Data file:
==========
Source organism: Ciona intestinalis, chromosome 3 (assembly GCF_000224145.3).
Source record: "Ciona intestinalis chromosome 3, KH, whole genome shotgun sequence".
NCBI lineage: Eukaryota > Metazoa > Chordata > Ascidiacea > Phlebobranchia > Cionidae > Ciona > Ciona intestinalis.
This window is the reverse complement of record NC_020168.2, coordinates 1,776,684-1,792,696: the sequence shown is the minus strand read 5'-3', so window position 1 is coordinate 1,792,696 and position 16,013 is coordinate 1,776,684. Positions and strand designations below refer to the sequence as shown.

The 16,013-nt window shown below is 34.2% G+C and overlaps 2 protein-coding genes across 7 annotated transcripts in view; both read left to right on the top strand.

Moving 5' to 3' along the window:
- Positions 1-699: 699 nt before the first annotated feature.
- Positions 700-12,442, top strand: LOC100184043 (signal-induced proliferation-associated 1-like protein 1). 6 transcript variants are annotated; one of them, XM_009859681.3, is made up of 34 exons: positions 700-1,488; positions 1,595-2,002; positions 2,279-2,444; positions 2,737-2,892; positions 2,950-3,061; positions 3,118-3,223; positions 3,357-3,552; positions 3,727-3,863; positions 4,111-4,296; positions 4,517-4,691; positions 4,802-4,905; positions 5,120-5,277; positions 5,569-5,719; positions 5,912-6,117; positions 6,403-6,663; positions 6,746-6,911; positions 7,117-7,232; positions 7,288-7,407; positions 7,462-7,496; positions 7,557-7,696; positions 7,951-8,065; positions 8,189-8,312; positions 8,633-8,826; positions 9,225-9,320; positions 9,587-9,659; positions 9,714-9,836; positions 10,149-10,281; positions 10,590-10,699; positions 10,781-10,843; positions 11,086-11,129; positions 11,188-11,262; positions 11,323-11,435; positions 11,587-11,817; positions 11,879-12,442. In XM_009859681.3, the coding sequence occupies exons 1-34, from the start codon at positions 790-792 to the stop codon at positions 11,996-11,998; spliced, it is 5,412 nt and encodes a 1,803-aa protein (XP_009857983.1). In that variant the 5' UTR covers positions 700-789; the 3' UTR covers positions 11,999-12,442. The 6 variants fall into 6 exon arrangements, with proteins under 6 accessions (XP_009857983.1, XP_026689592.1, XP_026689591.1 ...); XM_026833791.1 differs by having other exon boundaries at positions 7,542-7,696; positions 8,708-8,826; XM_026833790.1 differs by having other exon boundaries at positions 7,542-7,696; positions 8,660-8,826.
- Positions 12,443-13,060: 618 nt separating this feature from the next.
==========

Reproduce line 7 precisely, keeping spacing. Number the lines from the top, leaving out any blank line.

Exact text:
- Positions 1-699: 699 nt before the first annotated feature.